Sweat trickled down my armpits and back as I shinnied upwards. The climb was harder than it looked. I stopped midway and clung onto the thick twine for a much needed breather. The air hovered still for a sec and in that quiet I swear I heard an owlet hoot. Or maybe it was the ghosties of our lost ones wipple-warbling through the dirt-free walkways of Cityplace. Nah, what rot. Anyhoo, best not pause my ascent to ponder such a notion. It was nearly dusk-to-dawn time and my outsideness was in jeopardy.

Echoes from the Lost Ones

Chapter One Kyboshed In The Underbrush

Something tiptoed down my back. I clenched my teeth so as not to screech “Yak” and continued to crawl. My hands touched squish and prickle, bugs swarmed around my fingers and neck. Huffin’ hell and back, I was being chomped by all things natural and I wasn’t even a gnat’s breath away from the perimeter fence. I knew nowt about the Wilderness, except it was full to brimming with beasties that craved my flesh.

A Silence Heard

Chapter One Towards The Place Of Danger

There are some that believe in telempathy. I did not, until now. Hearing my bro-bro’s panic-filled voice deep within my noggin, gave me more than pause for thought. Did he call to me? Or was it just a phantom of my guilt, haunting my lack of resolve to go to him. Like that ancient-ancient pretend male, Aamlet, who said he would revenge the death of his father, but did nowt but whine and think himself into a stupor.


To see all of my books on Amazon please go to this link


When Writing Is Hard

Over Christmas I broke my right wrist rather badly. Emergency surgery and a metal plate  later, I am unable to type with both hands. So, my writing has suffered a lot. I find it slow to type with my left hand and by the time I have written the word in my head, I’ve forgotten the rest of them. Yes, I tried dictation, but it’s not for me. I find my muse by staring at a blank page and letting the words fall from my fingertips.

Still, this glitch is giving me the time to do research for a new genre I wan to try out, psychological crime thriller. I’m rather enjoying discovering about how to manipulate people to get them to do your bidding for evil purposes. Also, I am editing and getting ideas together for more stories, so it’s not all doom and gloom. I just need to bide my time, let my wrist heal and get back to the job of writing when I’m better.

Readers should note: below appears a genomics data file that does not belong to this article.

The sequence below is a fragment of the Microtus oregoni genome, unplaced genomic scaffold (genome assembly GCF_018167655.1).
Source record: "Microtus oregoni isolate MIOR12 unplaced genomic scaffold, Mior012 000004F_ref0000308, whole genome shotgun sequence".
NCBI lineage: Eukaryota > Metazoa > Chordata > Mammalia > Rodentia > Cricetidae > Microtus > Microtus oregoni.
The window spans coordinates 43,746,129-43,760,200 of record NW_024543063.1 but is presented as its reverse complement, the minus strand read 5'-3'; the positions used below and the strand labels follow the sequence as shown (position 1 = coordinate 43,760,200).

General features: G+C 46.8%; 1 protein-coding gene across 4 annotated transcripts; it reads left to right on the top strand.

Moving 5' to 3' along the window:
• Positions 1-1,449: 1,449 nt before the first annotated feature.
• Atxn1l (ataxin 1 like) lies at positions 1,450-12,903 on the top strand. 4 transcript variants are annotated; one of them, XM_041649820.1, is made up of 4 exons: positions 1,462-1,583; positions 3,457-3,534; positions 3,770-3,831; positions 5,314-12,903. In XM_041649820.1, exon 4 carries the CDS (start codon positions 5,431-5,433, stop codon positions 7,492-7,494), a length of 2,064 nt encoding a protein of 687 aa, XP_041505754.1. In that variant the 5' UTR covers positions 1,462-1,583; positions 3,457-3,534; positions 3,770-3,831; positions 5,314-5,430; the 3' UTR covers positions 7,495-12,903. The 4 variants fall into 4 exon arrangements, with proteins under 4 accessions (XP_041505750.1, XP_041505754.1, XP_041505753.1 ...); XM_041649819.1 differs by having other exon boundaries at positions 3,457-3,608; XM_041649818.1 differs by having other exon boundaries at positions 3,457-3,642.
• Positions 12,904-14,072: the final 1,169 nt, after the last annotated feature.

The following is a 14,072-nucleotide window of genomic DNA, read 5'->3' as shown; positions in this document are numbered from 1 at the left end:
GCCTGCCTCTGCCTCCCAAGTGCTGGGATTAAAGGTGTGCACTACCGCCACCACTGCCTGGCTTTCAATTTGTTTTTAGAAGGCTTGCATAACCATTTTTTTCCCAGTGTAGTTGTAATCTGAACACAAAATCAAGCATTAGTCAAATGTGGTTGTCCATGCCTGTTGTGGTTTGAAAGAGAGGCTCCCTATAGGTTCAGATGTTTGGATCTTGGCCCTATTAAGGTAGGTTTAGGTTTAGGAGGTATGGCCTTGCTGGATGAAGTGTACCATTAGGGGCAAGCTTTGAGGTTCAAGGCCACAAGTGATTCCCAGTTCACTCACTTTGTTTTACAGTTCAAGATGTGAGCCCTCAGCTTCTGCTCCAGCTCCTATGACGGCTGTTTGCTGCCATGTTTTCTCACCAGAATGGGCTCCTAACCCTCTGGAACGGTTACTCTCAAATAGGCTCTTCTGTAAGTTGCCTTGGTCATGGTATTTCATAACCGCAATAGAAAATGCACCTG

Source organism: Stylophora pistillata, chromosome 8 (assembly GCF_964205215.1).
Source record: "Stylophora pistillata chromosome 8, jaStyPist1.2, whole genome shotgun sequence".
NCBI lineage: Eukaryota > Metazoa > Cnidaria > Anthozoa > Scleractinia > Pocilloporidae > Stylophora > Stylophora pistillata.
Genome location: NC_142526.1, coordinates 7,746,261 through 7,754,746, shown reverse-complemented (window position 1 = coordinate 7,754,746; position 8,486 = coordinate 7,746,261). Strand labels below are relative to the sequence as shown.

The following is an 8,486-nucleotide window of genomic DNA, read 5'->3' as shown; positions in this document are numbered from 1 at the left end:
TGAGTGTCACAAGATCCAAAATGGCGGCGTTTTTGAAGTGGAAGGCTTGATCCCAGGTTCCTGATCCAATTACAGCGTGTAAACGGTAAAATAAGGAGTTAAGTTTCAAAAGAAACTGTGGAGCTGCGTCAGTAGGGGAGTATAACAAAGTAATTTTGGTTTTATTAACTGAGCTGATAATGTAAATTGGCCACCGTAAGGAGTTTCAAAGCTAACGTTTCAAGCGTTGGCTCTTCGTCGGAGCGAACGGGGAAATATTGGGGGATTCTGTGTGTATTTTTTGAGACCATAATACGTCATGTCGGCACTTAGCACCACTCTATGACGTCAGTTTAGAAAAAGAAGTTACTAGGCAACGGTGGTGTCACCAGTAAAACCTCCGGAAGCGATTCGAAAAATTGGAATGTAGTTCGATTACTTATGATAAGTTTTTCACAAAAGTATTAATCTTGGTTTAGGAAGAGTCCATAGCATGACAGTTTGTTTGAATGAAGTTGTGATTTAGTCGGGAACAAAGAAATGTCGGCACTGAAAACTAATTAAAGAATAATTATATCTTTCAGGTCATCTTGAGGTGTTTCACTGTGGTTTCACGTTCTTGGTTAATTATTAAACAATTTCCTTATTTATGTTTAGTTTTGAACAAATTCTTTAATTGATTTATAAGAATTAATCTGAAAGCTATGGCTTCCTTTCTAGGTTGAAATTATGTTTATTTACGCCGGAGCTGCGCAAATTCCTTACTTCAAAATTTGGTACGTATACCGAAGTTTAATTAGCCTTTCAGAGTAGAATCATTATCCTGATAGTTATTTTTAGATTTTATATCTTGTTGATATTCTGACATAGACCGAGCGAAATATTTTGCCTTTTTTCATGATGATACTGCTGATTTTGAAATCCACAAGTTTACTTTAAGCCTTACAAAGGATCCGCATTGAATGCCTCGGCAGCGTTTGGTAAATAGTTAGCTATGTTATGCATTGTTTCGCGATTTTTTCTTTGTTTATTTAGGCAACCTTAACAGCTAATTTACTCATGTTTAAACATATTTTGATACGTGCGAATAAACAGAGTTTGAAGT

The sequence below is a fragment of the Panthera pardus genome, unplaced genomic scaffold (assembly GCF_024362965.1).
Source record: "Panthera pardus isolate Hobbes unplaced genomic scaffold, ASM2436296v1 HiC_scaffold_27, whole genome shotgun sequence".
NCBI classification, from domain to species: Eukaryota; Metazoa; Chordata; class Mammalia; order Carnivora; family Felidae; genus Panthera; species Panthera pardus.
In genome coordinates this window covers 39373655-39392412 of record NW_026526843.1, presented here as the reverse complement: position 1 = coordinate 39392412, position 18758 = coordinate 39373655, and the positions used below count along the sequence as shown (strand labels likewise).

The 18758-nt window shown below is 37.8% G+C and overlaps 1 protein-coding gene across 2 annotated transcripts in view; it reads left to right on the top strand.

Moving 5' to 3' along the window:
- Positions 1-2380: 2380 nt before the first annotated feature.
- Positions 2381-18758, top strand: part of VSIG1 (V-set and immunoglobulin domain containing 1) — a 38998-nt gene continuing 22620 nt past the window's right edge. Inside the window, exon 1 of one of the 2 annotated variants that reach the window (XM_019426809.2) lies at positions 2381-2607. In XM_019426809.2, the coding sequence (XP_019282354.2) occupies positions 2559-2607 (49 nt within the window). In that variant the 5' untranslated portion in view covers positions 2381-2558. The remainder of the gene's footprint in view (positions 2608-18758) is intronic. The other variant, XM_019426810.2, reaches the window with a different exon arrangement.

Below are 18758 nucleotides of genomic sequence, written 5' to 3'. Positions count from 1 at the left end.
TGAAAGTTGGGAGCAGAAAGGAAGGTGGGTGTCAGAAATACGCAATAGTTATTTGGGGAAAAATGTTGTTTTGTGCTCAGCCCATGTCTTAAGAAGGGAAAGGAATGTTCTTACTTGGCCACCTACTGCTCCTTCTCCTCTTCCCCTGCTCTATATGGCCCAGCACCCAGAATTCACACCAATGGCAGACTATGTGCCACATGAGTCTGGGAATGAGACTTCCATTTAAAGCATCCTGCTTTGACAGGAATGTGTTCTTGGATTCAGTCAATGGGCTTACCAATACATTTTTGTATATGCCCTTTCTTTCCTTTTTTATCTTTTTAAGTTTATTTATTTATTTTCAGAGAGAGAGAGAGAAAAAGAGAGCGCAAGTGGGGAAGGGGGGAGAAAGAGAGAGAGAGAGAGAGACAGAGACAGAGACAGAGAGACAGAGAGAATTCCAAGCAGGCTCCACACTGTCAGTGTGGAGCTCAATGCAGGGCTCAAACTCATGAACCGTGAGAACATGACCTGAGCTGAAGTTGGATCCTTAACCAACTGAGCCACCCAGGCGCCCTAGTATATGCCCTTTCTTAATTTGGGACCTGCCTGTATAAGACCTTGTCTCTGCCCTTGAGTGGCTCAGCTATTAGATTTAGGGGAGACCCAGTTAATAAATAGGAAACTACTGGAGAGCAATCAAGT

purple cast

sqiud hand q

Squid hand haiku

Dark hides broken bones

Of finger cephalopod

No ink to write with

In the mean time, here is a short video and Haiku in honour of my injury.

Link to video:

If you want to know more about my work, go to my website:

Or visit my Amazon Author page:


Writers of SciFi Interview with Author Bonnie Milani

Hello everyone. I thought I would share this author interview with a fellow Sci-fi writer Bonnie Milani. 


This Writers of SciFi Interview is with Author Bonnie Milani. Follow her at:

 Amazon Central , Twitter,  Facebook or Website.

Email address:

Question 1) When did you first realize you wanted to be a Sci-Fi writer?

About the time I figured out how to put words together.

Question 2) What authors and books inspire your writing?

Wow, that’s a tough one. Dickens (baaaaadddd style to copy but addictive reading), Austen, the Bronte sisters, up through Heinlein, Asimov, Pohl, Anderson, Norton, and the writer who quite literally got me to actually start writing Sci-Fi, C.J. Cherryh.

Question 3) Are you an extrovert or introvert? How well do you like book signings and other interaction with readers?

Total extrovert. LOVE meet’n greets! LOVE signings – it’s just that I’m here in LaLa land, so there’re neither many bookstores left nor people willing to show up for a signing unless that person’s a ‘face’.

Question 4) What is unique about writing in your genre?

Sci-Fi, to me, is a technological society’s answer to the ancient world’s mythology. We can’t believe in anthropomorphic gods anymore; even accepting miracles is a challenge these days. Yet to be human is to need to let your imagination roam, to create, to explore. Sci-Fi is the one medium that lets us do so by exploring the possibilities in the tech we’re beginning to create.

Question 5) Have you ever created a character with an actor or a person you know in mind?

Only before I actually started working with the Industry.

Question 6) What inspires you to write?

Life. News magazines. History. Politics. Religion. Crazy relatives…

Question 7) Are you Self-, Indie-, or Traditionally published? Why?

Both traditionally (small press) & indie. I’m glad I went small press to start; my publisher was able to get my debut Sci-Fi novel, ‘Home World’ onto the shelves at Barnes & Noble, as well as into Canada’s Indigo chain. I wouldn’t change the experience for anything. But working Indie requires me to learn to understand the business side of publishing, and I think that’s a necessary piece of knowledge for all writers. Besides, I LIKE working on cover art!